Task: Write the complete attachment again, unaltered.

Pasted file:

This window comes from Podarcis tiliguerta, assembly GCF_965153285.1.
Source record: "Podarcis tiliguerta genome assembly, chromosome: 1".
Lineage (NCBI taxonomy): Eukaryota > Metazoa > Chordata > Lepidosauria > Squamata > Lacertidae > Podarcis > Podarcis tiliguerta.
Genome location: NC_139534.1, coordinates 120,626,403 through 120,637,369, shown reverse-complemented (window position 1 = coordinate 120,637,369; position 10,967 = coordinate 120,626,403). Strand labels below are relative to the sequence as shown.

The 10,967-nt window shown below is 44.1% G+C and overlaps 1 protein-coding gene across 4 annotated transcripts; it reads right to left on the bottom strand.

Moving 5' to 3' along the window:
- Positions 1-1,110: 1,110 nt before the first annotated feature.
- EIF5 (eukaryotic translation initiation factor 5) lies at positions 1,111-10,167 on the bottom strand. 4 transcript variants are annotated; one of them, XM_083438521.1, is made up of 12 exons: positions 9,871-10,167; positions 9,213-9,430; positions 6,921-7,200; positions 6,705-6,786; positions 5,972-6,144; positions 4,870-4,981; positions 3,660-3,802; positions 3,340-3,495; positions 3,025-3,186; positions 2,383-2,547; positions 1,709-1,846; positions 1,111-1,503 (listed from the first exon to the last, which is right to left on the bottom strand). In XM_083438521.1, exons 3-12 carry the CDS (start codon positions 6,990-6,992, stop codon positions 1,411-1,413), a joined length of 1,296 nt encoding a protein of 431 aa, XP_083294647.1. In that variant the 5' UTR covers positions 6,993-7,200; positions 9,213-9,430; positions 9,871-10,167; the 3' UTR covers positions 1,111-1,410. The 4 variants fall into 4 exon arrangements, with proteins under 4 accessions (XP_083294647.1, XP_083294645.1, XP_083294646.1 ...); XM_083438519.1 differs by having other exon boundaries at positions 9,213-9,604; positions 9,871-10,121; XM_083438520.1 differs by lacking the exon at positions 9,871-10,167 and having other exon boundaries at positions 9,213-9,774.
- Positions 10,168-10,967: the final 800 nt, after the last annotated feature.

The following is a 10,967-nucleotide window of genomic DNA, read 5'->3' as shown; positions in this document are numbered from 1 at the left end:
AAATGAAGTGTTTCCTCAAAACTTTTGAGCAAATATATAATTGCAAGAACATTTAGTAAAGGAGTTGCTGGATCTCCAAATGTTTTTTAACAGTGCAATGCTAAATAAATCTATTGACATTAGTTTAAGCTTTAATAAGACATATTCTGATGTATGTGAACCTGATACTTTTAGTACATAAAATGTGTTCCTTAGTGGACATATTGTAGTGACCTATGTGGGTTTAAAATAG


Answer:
This window comes from Podarcis tiliguerta, assembly GCF_965153285.1.
Source record: "Podarcis tiliguerta genome assembly, chromosome: 1".
Lineage (NCBI taxonomy): Eukaryota > Metazoa > Chordata > Lepidosauria > Squamata > Lacertidae > Podarcis > Podarcis tiliguerta.
Genome location: NC_139534.1, coordinates 120,626,403 through 120,637,369, shown reverse-complemented (window position 1 = coordinate 120,637,369; position 10,967 = coordinate 120,626,403). Strand labels below are relative to the sequence as shown.

The 10,967-nt window shown below is 44.1% G+C and overlaps 1 protein-coding gene across 4 annotated transcripts; it reads right to left on the bottom strand.

Moving 5' to 3' along the window:
- Positions 1-1,110: 1,110 nt before the first annotated feature.
- EIF5 (eukaryotic translation initiation factor 5) lies at positions 1,111-10,167 on the bottom strand. 4 transcript variants are annotated; one of them, XM_083438521.1, is made up of 12 exons: positions 9,871-10,167; positions 9,213-9,430; positions 6,921-7,200; positions 6,705-6,786; positions 5,972-6,144; positions 4,870-4,981; positions 3,660-3,802; positions 3,340-3,495; positions 3,025-3,186; positions 2,383-2,547; positions 1,709-1,846; positions 1,111-1,503 (listed from the first exon to the last, which is right to left on the bottom strand). In XM_083438521.1, exons 3-12 carry the CDS (start codon positions 6,990-6,992, stop codon positions 1,411-1,413), a joined length of 1,296 nt encoding a protein of 431 aa, XP_083294647.1. In that variant the 5' UTR covers positions 6,993-7,200; positions 9,213-9,430; positions 9,871-10,167; the 3' UTR covers positions 1,111-1,410. The 4 variants fall into 4 exon arrangements, with proteins under 4 accessions (XP_083294647.1, XP_083294645.1, XP_083294646.1 ...); XM_083438519.1 differs by having other exon boundaries at positions 9,213-9,604; positions 9,871-10,121; XM_083438520.1 differs by lacking the exon at positions 9,871-10,167 and having other exon boundaries at positions 9,213-9,774.
- Positions 10,168-10,967: the final 800 nt, after the last annotated feature.

The following is a 10,967-nucleotide window of genomic DNA, read 5'->3' as shown; positions in this document are numbered from 1 at the left end:
AAATGAAGTGTTTCCTCAAAACTTTTGAGCAAATATATAATTGCAAGAACATTTAGTAAAGGAGTTGCTGGATCTCCAAATGTTTTTTAACAGTGCAATGCTAAATAAATCTATTGACATTAGTTTAAGCTTTAATAAGACATATTCTGATGTATGTGAACCTGATACTTTTAGTACATAAAATGTGTTCCTTAGTGGACATATTGTAGTGACCTATGTGGGTTTAAAATAG